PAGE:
Movie Review

Yours, Mine and Ours

Their wedding night set new attendence records
Yours, Mine and Ours Movie Poster

US Release Date: 04-24-1968

Directed by: Melville Shavelson


  • Lucille Ball
  • Helen North Beardsley
  • Henry Fonda
  • Frank Beardsley
  • Van Johnson
  • Warrant Officer Darrel Harrison
  • Louise Troy
  • Madeleine Love
  • Sidney Miller
  • Dr. Ashford
  • Tom Bosley
  • Family Doctor
  • Nancy Howard
  • Nancy Beardsley
  • Walter Brooke
  • Howard Beardsley
  • Tim Matheson
  • Mike Beardsley
  • Eric Shea
  • Phillip North
Reviewed on: December 21st, 2005
Henry Fonda and Lucille Ball in Yours, Mine and Ours.

Henry Fonda and Lucille Ball in Yours, Mine and Ours.

Yours, Mine and Ours is based on the book written by the actual mother of nineteen. The remake with Dennis Quaid and Rene Russo pales in comparison to this earlier version. Where as the new one tries to combine two opposite families, this one is about two families with a lot in common. The remake centers on the kids getting along. The original is more about the romance between the parents.

The great Lucille Ball stars as a widowed nurse who works at a Naval hospital. Henry Fonda is a naval officer stationed on the base. Mutual friend, Van Johnson, sets the two up. In a series of humorous dates they fall in love. One their first date Ball loses her slip and then an eyelash in Johnson's drink. “Your Irish coffee is winking at me." He says. When she first meets Fonda's children the oldest boys spike her drink and get her drunk. “Boy, if this damn room would stop rolling around maybe I could find some place to be sick!" She laughs. Both scenes give Ball the opportunity to demonstrate her classic comic abilities.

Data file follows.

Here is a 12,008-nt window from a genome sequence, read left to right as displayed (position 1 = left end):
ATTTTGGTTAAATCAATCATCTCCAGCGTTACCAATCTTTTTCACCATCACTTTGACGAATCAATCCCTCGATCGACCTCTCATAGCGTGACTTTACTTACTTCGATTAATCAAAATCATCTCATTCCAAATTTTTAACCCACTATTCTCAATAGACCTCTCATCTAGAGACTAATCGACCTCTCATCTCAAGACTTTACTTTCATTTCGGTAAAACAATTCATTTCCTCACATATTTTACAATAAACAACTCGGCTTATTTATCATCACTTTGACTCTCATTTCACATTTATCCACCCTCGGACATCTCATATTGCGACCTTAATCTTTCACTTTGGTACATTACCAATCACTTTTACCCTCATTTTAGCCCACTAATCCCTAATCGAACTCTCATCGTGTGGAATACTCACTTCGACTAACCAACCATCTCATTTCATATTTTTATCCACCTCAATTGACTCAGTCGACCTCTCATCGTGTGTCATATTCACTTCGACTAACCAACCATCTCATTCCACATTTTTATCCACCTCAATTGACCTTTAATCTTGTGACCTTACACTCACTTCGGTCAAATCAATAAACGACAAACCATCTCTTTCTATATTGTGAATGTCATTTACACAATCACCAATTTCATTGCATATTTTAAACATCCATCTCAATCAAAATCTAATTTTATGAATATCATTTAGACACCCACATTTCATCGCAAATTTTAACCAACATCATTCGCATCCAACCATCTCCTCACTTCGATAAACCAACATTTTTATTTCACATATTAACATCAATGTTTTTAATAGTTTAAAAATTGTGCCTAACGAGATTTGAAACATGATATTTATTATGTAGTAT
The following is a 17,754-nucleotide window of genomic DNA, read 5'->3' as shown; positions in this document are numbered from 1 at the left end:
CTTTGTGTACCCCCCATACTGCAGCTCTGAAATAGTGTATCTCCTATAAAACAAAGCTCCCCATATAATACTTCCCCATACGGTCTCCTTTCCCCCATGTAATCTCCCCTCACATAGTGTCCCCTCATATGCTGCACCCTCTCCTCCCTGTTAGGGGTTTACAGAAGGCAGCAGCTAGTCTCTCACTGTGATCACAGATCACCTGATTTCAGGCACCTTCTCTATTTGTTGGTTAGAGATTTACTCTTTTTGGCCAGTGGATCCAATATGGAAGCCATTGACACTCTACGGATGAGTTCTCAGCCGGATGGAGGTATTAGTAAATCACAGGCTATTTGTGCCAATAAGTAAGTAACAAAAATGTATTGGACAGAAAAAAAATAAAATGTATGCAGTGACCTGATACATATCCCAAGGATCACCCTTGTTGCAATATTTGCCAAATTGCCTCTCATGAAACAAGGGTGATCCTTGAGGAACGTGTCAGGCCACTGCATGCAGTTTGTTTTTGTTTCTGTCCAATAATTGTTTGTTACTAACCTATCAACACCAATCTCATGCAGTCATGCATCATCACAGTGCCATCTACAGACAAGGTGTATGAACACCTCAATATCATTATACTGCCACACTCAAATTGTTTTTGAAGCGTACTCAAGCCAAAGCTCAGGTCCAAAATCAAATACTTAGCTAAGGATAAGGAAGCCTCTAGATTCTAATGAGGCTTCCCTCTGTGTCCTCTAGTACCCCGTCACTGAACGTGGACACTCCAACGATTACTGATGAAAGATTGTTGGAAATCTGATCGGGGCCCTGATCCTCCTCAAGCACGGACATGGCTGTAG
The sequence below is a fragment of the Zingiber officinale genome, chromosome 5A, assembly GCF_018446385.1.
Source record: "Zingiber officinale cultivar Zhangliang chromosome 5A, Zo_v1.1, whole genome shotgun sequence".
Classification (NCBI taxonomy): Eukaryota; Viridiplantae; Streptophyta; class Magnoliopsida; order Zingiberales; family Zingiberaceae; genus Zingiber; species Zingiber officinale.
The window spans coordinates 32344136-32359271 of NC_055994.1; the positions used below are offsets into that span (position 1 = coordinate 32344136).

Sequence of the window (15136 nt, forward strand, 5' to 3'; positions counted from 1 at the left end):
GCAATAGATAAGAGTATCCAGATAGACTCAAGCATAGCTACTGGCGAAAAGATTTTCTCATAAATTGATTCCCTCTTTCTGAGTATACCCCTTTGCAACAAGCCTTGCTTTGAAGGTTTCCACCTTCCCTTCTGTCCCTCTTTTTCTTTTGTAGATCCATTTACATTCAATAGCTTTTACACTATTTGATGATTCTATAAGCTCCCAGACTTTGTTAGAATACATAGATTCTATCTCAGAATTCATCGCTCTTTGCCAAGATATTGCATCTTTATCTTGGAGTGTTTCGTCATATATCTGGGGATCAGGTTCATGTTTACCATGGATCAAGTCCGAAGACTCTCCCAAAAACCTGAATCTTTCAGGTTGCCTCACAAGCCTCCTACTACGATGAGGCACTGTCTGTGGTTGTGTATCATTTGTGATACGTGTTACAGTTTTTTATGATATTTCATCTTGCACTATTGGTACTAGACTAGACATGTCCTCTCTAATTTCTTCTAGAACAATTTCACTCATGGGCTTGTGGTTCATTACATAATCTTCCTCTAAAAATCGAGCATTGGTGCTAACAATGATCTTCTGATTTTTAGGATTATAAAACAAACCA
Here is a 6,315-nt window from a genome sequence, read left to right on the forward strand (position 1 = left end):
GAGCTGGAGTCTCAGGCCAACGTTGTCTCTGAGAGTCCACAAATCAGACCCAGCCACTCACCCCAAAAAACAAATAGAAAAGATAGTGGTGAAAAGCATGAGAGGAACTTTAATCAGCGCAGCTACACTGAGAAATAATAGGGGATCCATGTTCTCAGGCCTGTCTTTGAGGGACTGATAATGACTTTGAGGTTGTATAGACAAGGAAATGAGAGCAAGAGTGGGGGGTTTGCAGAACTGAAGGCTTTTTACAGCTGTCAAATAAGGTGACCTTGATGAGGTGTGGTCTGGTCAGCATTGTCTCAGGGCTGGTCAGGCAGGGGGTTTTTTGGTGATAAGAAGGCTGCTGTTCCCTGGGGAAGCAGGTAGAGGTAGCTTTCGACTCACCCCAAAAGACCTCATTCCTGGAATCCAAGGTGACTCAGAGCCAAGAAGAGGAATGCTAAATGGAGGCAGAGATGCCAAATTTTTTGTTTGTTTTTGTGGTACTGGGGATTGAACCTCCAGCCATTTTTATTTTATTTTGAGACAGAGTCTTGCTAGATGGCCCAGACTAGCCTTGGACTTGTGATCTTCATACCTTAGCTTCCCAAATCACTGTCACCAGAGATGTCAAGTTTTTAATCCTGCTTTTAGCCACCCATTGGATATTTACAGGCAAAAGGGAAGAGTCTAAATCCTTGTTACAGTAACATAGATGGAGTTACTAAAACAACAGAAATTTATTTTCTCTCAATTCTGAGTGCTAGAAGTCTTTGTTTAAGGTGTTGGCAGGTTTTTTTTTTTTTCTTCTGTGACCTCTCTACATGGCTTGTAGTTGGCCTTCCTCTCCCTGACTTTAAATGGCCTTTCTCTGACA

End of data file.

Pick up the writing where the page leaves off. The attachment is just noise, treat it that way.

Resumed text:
The remake is a completely sanitized, politically correct film. The original version is surprisingly more mature. Fonda is always hearing from Johnson about how he needs to get laid. Of course the dialogue is not that direct but you know what they are talking about. Ball's oldest daughter is constantly getting pressured by her boyfriend to have sex. Ball finds her oldest boy in bed looking at a Playboy magazine.

According to the host on AMC, Ball made this movie because she thought there was too much sex and violence in films at the time and wanted to do a wholesome family film. Funny that 30 years later a remake is even more innocent. However, the original does contain religion. The children go to catholic school and there is a nativity set on the piano at Christmas. The new version is completely void of any religious references.

This original version of Yours, Mine and Ours is much more realistic. The parents meeting makes sense in that they work on the same base. The families coming together makes more sense in that they are both children of military fathers. The remake is about opposites attract. The original is about commonality breeding comfort.